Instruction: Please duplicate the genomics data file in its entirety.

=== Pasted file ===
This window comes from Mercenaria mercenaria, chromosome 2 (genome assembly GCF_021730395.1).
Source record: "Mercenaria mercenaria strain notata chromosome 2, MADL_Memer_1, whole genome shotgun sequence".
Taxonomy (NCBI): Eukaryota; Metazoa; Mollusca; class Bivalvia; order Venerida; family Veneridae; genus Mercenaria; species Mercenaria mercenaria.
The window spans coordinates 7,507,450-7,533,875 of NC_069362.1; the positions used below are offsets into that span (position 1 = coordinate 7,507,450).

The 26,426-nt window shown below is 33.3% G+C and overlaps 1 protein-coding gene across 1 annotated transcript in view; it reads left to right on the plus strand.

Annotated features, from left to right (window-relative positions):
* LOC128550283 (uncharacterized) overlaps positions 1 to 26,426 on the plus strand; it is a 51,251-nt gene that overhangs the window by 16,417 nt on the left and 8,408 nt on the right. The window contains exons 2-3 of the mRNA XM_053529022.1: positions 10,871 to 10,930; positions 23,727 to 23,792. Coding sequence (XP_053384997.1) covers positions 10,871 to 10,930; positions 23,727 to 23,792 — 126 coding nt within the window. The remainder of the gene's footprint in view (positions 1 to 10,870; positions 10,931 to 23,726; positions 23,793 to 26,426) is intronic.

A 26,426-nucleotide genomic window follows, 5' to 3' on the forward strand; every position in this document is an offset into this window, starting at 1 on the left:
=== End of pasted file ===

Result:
This window comes from Mercenaria mercenaria, chromosome 2 (genome assembly GCF_021730395.1).
Source record: "Mercenaria mercenaria strain notata chromosome 2, MADL_Memer_1, whole genome shotgun sequence".
Taxonomy (NCBI): Eukaryota; Metazoa; Mollusca; class Bivalvia; order Venerida; family Veneridae; genus Mercenaria; species Mercenaria mercenaria.
The window spans coordinates 7,507,450-7,533,875 of NC_069362.1; the positions used below are offsets into that span (position 1 = coordinate 7,507,450).

The 26,426-nt window shown below is 33.3% G+C and overlaps 1 protein-coding gene across 1 annotated transcript in view; it reads left to right on the plus strand.

Annotated features, from left to right (window-relative positions):
* LOC128550283 (uncharacterized) overlaps positions 1 to 26,426 on the plus strand; it is a 51,251-nt gene that overhangs the window by 16,417 nt on the left and 8,408 nt on the right. The window contains exons 2-3 of the mRNA XM_053529022.1: positions 10,871 to 10,930; positions 23,727 to 23,792. Coding sequence (XP_053384997.1) covers positions 10,871 to 10,930; positions 23,727 to 23,792 — 126 coding nt within the window. The remainder of the gene's footprint in view (positions 1 to 10,870; positions 10,931 to 23,726; positions 23,793 to 26,426) is intronic.

A 26,426-nucleotide genomic window follows, 5' to 3' on the forward strand; every position in this document is an offset into this window, starting at 1 on the left: